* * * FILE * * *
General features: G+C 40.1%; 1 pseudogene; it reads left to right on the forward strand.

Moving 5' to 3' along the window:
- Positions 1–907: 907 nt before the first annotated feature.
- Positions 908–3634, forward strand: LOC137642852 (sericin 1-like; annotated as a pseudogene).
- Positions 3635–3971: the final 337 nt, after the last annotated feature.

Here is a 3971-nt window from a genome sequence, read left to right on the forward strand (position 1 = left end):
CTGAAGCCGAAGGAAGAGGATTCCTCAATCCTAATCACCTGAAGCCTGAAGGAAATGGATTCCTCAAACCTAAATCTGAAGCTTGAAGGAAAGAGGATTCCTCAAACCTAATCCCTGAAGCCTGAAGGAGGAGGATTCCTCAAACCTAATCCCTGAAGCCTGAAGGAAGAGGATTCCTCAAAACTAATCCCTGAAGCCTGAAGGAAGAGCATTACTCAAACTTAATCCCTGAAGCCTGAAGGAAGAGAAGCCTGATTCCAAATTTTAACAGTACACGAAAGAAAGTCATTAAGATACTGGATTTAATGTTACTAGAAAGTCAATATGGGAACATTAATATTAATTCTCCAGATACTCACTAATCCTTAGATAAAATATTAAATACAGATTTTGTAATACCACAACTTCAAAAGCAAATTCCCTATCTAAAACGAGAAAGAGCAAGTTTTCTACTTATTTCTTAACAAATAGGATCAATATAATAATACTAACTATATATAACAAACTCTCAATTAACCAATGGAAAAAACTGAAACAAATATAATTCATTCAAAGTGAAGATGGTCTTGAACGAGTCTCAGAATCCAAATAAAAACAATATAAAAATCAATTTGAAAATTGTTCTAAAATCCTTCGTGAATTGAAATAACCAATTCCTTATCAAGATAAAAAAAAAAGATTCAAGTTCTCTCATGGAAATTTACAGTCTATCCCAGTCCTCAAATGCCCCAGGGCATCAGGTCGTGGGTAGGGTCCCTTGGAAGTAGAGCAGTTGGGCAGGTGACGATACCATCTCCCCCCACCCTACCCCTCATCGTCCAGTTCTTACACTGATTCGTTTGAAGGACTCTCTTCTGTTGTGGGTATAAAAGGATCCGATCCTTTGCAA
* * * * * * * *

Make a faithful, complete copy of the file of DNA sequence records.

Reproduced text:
General features: G+C 40.1%; 1 pseudogene; it reads left to right on the forward strand.

Moving 5' to 3' along the window:
- Positions 1–907: 907 nt before the first annotated feature.
- Positions 908–3634, forward strand: LOC137642852 (sericin 1-like; annotated as a pseudogene).
- Positions 3635–3971: the final 337 nt, after the last annotated feature.

Here is a 3971-nt window from a genome sequence, read left to right on the forward strand (position 1 = left end):
CTGAAGCCGAAGGAAGAGGATTCCTCAATCCTAATCACCTGAAGCCTGAAGGAAATGGATTCCTCAAACCTAAATCTGAAGCTTGAAGGAAAGAGGATTCCTCAAACCTAATCCCTGAAGCCTGAAGGAGGAGGATTCCTCAAACCTAATCCCTGAAGCCTGAAGGAAGAGGATTCCTCAAAACTAATCCCTGAAGCCTGAAGGAAGAGCATTACTCAAACTTAATCCCTGAAGCCTGAAGGAAGAGAAGCCTGATTCCAAATTTTAACAGTACACGAAAGAAAGTCATTAAGATACTGGATTTAATGTTACTAGAAAGTCAATATGGGAACATTAATATTAATTCTCCAGATACTCACTAATCCTTAGATAAAATATTAAATACAGATTTTGTAATACCACAACTTCAAAAGCAAATTCCCTATCTAAAACGAGAAAGAGCAAGTTTTCTACTTATTTCTTAACAAATAGGATCAATATAATAATACTAACTATATATAACAAACTCTCAATTAACCAATGGAAAAAACTGAAACAAATATAATTCATTCAAAGTGAAGATGGTCTTGAACGAGTCTCAGAATCCAAATAAAAACAATATAAAAATCAATTTGAAAATTGTTCTAAAATCCTTCGTGAATTGAAATAACCAATTCCTTATCAAGATAAAAAAAAAAGATTCAAGTTCTCTCATGGAAATTTACAGTCTATCCCAGTCCTCAAATGCCCCAGGGCATCAGGTCGTGGGTAGGGTCCCTTGGAAGTAGAGCAGTTGGGCAGGTGACGATACCATCTCCCCCCACCCTACCCCTCATCGTCCAGTTCTTACACTGATTCGTTTGAAGGACTCTCTTCTGTTGTGGGTATAAAAGGATCCGATCCTTTGCAA